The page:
Oruro Devil Carnival February 2020: in Bolivia (La Diablada)

Oruro, Bolivia Start Date: 21/02/2020 End Date: 25/02/2020

A Dance With The Devil

Have you ever wanted to dance with the devil?

At the Devil Carnival (held from February the 21st to the 25th ,2020) in the Bolivian town of Oruro, you can dance with more than one.

Oruro Devil Carnival

Oruro Devil Carnival

Yes, really. A full troupe of devils and a few demons besides. So get your dancing shoes on. You’ll need them too, as the Oruro Carnival is just one big dance marathon lasting several days.

Oruro Devil Carnival Dance of the Tobas

Image by: By Pame82s

 

Oruro is a town high up on a plateau in the Bolivian Andes where they live by the rule of work hard, play hard. Once a year the mining town undergoes a metamorphosis which takes it from quiet and laborious to demonically possessed. Yes, it’s Oruro devil carnival time.

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Do they celebrate alone? Not a chance. Around half a million people travel to Oruro to join in what has become one of the most important carnival celebrations outside of Rio de Janeiro.

 

Procession of the Virgin

The mining town of Oruro take their patron saint very seriously. Larger even than Rio’s Christ the Redeemer, a recently installed forty-five metre tall statue of Our Lady of the Mine Shaft looms over the town from her hillside spot almost four thousand metres above sea level.

The mining community have strong beliefs that the Virgen del Socavon. She’s known in Bolivia and throughout South America, safeguards them from accidents and ensures they have sufficient work

The carnival festivities, although they pay homage to the indigenous ancestry of the people with music costumes and traditional dances, are in honour of Our Lady of the Mine Shafts.

While a parade with the statue is physically impossible, an image of the saint is taken from her sanctuary in the church to participate in a parade. Do they do it with quiet reverence?

Well, no, not exactly.

 

Festival de las Bandas

You’ll need either some good earplugs or to be tone deaf to attend this ceremony which initiates the carnival celebrations. It’s a cacophonous serenade from over six thousand musicians.

The image of the Virgin is carried from the church and through the streets of Oruro. It really is ear-splittingly deafening, but a great way to let everyone know the party has started.

 

Dance of the Tobas

While the carnival is in honour of the Virgin, the townsfolk of Oruro are never far from displaying their ethnic roots. Folkloric dancers, in stunning tribal costumes of feathers and jewels, take to the streets to perform complex and ritualistic dance steps.

It’s a style of dance which originated from the Tobas tribe of warriors comprising of lots of high leaps and kicks which you’d need to be seriously energetic and fit to attempt.

 

Bless That Rock

The people of Oruro may be proud of their patron saint, but they’re also still well in touch with Pachamama or the mother earth deity from ancient pagan religions.

Probably as a case of covering all uncertainties, she’s not left out of the Oruro Carnival celebration. Her day is marked with challa libations where small quantities of alcoholic beverages are poured onto the ground before the rest is then imbibed.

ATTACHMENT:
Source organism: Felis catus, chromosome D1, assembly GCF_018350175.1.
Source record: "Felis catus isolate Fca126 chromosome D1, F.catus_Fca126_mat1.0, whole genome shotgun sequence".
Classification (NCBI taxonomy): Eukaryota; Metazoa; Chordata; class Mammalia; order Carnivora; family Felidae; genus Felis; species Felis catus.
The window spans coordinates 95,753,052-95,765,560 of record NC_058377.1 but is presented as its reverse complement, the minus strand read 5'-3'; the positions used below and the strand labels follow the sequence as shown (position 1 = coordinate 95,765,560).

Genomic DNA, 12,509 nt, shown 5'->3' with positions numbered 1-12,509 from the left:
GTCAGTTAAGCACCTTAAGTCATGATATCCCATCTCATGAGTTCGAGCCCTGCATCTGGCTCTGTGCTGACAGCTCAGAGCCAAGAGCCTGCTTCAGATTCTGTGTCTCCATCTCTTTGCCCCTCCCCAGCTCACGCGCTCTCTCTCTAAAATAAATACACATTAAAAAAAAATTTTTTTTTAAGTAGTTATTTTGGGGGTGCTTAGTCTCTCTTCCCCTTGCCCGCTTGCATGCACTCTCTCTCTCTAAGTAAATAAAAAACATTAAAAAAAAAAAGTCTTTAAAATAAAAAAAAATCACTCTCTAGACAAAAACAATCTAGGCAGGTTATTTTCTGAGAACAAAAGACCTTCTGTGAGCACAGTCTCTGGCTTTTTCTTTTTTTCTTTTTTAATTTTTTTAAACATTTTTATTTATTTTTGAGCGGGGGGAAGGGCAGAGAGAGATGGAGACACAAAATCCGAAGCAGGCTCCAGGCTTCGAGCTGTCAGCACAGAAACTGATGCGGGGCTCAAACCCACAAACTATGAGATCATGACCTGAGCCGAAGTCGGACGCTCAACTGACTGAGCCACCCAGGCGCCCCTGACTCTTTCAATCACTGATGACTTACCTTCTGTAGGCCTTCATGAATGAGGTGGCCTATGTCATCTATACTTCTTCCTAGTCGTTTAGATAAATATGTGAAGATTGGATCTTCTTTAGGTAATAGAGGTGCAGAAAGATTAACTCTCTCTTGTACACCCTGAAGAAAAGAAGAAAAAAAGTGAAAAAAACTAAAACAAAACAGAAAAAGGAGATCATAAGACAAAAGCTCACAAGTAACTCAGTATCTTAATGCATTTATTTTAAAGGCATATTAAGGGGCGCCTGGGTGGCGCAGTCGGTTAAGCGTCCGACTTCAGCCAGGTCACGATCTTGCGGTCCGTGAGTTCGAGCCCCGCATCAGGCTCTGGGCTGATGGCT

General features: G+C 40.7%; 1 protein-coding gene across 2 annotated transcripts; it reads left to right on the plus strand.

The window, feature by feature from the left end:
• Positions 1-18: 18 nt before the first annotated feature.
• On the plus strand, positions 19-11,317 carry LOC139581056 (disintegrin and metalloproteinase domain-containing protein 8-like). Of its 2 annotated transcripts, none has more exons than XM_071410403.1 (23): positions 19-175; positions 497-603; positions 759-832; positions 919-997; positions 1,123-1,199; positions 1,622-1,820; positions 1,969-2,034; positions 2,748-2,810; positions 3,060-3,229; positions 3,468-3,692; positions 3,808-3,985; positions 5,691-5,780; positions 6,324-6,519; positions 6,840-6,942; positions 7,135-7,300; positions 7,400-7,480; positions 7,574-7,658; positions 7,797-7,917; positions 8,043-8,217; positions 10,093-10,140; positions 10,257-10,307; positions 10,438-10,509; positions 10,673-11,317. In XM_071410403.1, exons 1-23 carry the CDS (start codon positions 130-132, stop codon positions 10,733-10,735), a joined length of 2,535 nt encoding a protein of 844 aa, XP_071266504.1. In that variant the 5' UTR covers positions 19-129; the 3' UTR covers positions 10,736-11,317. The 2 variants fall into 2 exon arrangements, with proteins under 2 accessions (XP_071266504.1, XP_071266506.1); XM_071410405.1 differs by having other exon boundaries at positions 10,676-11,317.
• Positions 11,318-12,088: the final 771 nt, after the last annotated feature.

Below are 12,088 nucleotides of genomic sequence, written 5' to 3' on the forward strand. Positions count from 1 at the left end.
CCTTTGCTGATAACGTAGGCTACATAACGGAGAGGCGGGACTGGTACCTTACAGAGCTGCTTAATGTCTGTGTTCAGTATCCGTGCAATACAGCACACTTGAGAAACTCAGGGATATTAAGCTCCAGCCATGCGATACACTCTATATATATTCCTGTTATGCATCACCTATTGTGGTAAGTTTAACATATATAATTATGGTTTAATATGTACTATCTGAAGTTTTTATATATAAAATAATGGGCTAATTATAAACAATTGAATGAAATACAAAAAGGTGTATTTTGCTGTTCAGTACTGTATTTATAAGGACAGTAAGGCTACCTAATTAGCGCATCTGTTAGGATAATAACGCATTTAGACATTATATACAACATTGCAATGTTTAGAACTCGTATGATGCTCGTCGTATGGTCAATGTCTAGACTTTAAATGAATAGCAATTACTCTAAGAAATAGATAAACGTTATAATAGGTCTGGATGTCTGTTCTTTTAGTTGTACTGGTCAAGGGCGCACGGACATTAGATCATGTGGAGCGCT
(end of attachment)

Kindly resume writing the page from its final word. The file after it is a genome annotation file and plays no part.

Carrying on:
A popular spot for doing this is just outside of Oruro where there are several rock formations with animal shapes. Don’t think this a family picnic, it’s not, its more of a boozy outing in the countryside.

 

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Carnival Favourite

Oruro Devil Carnival doesn’t elect a queen, but a favourite and it’s a title which isn’t achieved easily. While there might be a certain amount of parading up and down in high heels and evening wear, it’s not what the carnival favourite is all about.

Each young lady competing for the title represents a different neighbourhood or folklore dance group. Her objective? To woo the crowds, not only with her good looks, but with a folk dance performed in traditional costume.

It’s a raucous gala event where each presentation is accompanied by loud whistles, horn blowing and cheers while showers of multi-coloured paper petals rain down on the contestant.

Is that the grand finale? Of course not.

 

La Diablada

If you’re in Oruro for La Diablada be prepared for a carnival procession the likes of which you’ve never seen before. It’s as if demonic legions have risen from hell through the mining shafts of Oruro and taken over the streets in one long procession of colour and fire.

You’ll see some pretty diverse demons all spitting fire and brimstone from their horned costumes. In the supposed dramatic fight of good against evil, the bad certainly steals the limelight. Does it end with the street procession?

Not a chance. The troupes of devils take over the football stadium and dance a mock battle through the night to the following morning then, when evil has been conquered, all the devils attend a mass in the sanctuary of the Virgin.

Oruro Devil Carnival La Diablada

By Agencia de Noticias ANDES

 

Why The Oruro Devil Carnival?

So you think you can handle a carnival parade that lasts all night long? If you really know how to shake your tail feathers to the rhythm of a tambora and the piping of a sika, then don’t miss the Oruro devil carnival because it really is one long party from start to finish. Vamos, a bailer!

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